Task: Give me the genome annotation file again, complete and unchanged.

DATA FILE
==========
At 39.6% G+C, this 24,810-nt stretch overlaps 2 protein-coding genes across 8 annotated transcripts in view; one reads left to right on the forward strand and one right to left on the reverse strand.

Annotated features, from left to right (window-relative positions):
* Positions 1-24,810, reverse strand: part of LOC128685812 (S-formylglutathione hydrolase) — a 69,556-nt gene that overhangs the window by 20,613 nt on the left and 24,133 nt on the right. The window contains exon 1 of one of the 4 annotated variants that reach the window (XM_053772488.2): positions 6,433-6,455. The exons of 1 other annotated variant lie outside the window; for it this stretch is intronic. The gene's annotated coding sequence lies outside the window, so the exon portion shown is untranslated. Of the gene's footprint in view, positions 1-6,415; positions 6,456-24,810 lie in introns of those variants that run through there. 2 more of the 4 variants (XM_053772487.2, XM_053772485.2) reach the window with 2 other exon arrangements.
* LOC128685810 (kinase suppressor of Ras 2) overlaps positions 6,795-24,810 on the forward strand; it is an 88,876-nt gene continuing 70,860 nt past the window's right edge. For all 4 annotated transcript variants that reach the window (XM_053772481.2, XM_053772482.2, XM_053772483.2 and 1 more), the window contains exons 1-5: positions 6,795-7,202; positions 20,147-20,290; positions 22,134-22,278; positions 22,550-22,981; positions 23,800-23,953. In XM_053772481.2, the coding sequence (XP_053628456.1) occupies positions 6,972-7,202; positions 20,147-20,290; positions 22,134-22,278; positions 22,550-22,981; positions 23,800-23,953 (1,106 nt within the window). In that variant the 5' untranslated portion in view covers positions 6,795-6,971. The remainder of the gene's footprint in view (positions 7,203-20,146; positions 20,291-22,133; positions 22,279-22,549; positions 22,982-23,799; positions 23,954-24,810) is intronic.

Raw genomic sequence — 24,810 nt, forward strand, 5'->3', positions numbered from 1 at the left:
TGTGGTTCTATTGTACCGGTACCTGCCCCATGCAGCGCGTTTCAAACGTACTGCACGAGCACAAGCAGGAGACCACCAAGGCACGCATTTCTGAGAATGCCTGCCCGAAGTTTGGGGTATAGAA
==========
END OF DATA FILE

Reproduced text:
At 39.6% G+C, this 24,810-nt stretch overlaps 2 protein-coding genes across 8 annotated transcripts in view; one reads left to right on the forward strand and one right to left on the reverse strand.

Annotated features, from left to right (window-relative positions):
* Positions 1-24,810, reverse strand: part of LOC128685812 (S-formylglutathione hydrolase) — a 69,556-nt gene that overhangs the window by 20,613 nt on the left and 24,133 nt on the right. The window contains exon 1 of one of the 4 annotated variants that reach the window (XM_053772488.2): positions 6,433-6,455. The exons of 1 other annotated variant lie outside the window; for it this stretch is intronic. The gene's annotated coding sequence lies outside the window, so the exon portion shown is untranslated. Of the gene's footprint in view, positions 1-6,415; positions 6,456-24,810 lie in introns of those variants that run through there. 2 more of the 4 variants (XM_053772487.2, XM_053772485.2) reach the window with 2 other exon arrangements.
* LOC128685810 (kinase suppressor of Ras 2) overlaps positions 6,795-24,810 on the forward strand; it is an 88,876-nt gene continuing 70,860 nt past the window's right edge. For all 4 annotated transcript variants that reach the window (XM_053772481.2, XM_053772482.2, XM_053772483.2 and 1 more), the window contains exons 1-5: positions 6,795-7,202; positions 20,147-20,290; positions 22,134-22,278; positions 22,550-22,981; positions 23,800-23,953. In XM_053772481.2, the coding sequence (XP_053628456.1) occupies positions 6,972-7,202; positions 20,147-20,290; positions 22,134-22,278; positions 22,550-22,981; positions 23,800-23,953 (1,106 nt within the window). In that variant the 5' untranslated portion in view covers positions 6,795-6,971. The remainder of the gene's footprint in view (positions 7,203-20,146; positions 20,291-22,133; positions 22,279-22,549; positions 22,982-23,799; positions 23,954-24,810) is intronic.

Raw genomic sequence — 24,810 nt, forward strand, 5'->3', positions numbered from 1 at the left:
TGTGGTTCTATTGTACCGGTACCTGCCCCATGCAGCGCGTTTCAAACGTACTGCACGAGCACAAGCAGGAGACCACCAAGGCACGCATTTCTGAGAATGCCTGCCCGAAGTTTGGGGTATAGAA